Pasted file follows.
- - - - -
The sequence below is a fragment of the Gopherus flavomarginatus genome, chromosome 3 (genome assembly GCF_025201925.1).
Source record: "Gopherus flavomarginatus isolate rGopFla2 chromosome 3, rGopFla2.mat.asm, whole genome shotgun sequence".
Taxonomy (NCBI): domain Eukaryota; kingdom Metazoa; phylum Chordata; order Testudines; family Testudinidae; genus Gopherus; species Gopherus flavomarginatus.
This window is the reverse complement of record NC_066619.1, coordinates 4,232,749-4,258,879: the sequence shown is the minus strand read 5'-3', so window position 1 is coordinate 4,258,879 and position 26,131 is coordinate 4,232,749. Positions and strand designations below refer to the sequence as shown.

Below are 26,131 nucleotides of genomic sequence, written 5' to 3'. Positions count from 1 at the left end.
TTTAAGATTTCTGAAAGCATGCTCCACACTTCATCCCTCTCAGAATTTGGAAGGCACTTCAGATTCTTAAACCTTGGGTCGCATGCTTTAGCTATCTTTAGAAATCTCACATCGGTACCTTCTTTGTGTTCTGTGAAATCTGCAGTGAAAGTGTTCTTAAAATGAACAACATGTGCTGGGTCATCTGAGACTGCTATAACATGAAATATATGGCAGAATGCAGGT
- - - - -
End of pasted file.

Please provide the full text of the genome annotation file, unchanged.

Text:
The sequence below is a fragment of the Gopherus flavomarginatus genome, chromosome 3 (genome assembly GCF_025201925.1).
Source record: "Gopherus flavomarginatus isolate rGopFla2 chromosome 3, rGopFla2.mat.asm, whole genome shotgun sequence".
Taxonomy (NCBI): domain Eukaryota; kingdom Metazoa; phylum Chordata; order Testudines; family Testudinidae; genus Gopherus; species Gopherus flavomarginatus.
This window is the reverse complement of record NC_066619.1, coordinates 4,232,749-4,258,879: the sequence shown is the minus strand read 5'-3', so window position 1 is coordinate 4,258,879 and position 26,131 is coordinate 4,232,749. Positions and strand designations below refer to the sequence as shown.

Below are 26,131 nucleotides of genomic sequence, written 5' to 3'. Positions count from 1 at the left end.
TTTAAGATTTCTGAAAGCATGCTCCACACTTCATCCCTCTCAGAATTTGGAAGGCACTTCAGATTCTTAAACCTTGGGTCGCATGCTTTAGCTATCTTTAGAAATCTCACATCGGTACCTTCTTTGTGTTCTGTGAAATCTGCAGTGAAAGTGTTCTTAAAATGAACAACATGTGCTGGGTCATCTGAGACTGCTATAACATGAAATATATGGCAGAATGCAGGT